• Aman Basanti says:

      That’s a good point Andrew. Many people go from one calling to another to another because it all seems so hard and the next one seems easy – until you get there, and the cycle repeats. I’ve personally found that nothing is easy, you have to stick out the hard parts in every profession.

  3. Marie Noelle says:

    Wow, I can’t believe he was rejected 13 times! Well, that’s really inspiring! He really is a phenomenon! Thank you so much for this great post! I learned a lot!!

  4. A circle that keeps you motivated and engagaed and the art of story telling via which you engage the users is a big takeaway. At times we need to ‘sleep on our posts’ and read them again as a new reader reading an unknown article How far is the article capable of holding us? Thats a big thing to learn as a blogger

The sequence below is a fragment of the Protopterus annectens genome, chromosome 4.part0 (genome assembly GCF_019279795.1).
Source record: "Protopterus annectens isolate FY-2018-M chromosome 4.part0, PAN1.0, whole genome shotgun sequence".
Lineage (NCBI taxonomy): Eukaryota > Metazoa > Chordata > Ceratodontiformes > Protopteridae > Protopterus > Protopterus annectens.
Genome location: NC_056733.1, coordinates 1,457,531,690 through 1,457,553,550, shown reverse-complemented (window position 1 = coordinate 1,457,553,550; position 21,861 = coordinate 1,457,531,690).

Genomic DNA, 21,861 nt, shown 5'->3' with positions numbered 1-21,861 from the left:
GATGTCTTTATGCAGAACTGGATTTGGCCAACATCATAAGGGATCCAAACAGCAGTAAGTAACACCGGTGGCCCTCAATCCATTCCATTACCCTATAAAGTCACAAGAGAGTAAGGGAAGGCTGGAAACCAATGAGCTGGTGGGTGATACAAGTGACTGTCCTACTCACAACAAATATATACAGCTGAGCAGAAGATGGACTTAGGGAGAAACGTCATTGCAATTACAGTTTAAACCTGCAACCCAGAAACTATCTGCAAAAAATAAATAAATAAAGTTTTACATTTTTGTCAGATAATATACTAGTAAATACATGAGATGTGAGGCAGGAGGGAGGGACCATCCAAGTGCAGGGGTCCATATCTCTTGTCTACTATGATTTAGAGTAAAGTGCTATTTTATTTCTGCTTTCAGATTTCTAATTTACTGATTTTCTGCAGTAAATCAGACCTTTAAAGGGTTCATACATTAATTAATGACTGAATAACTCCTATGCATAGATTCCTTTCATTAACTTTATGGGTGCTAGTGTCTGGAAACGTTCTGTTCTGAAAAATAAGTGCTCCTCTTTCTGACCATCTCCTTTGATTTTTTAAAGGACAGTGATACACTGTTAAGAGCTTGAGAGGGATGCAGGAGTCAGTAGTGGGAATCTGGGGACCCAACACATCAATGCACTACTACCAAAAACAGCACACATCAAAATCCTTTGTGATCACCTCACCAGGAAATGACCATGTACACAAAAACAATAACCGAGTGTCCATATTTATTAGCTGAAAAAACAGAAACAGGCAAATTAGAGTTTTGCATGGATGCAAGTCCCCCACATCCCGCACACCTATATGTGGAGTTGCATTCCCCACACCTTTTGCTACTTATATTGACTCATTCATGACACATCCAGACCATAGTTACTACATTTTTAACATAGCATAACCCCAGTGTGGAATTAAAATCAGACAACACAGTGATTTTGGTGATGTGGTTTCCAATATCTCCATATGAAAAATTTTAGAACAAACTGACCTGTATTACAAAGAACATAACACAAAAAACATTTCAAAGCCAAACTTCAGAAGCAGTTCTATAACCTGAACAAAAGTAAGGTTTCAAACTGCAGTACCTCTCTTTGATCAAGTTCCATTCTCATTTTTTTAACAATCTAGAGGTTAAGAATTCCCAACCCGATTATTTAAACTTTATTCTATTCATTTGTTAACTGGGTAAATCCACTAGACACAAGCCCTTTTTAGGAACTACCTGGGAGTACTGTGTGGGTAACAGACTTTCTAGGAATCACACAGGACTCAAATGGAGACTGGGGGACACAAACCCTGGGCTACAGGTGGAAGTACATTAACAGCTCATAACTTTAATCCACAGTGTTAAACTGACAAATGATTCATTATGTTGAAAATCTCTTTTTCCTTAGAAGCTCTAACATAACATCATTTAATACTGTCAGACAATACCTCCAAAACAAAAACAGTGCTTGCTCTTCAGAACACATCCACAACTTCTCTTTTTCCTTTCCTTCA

• Aman Basanti says:

      Thanks for adding that Himanshu. Sleeping on a piece is great advice because when we are writing something, we are so absorbed in it that we cannot see if from the point of view of a new reader. Sleeping on it helps us get some fresh eyes.

  5. Tom says:

    I really like your third comment about story telling. In my position, it can be boring to hear me talk about about technical and SOP (standard operating procedures) type information. I was told years ago that I have a tough job but simply need to tell it like a story. Sometimes that’s easy to forget but everyone loves to hear a story.

    Thx for the post.

  6. Moise Levi says:

    So many posts from “Guest bloggers” on Problogger seem to say the same thing over and over again …..
    Darren, probably time to change tactics
    You’ve lost me as a reader

  7. I think his first lesson is the most important. I have a good imagination, played a barnful of sword & sorcery RPGs in my time and love works like Lord of the Rings & Harry Potter, but if I ever sit down to write a fantasy book it reads back as really lame. However, when I write about my casual observations or situations I find myself in, it always reads a lot better.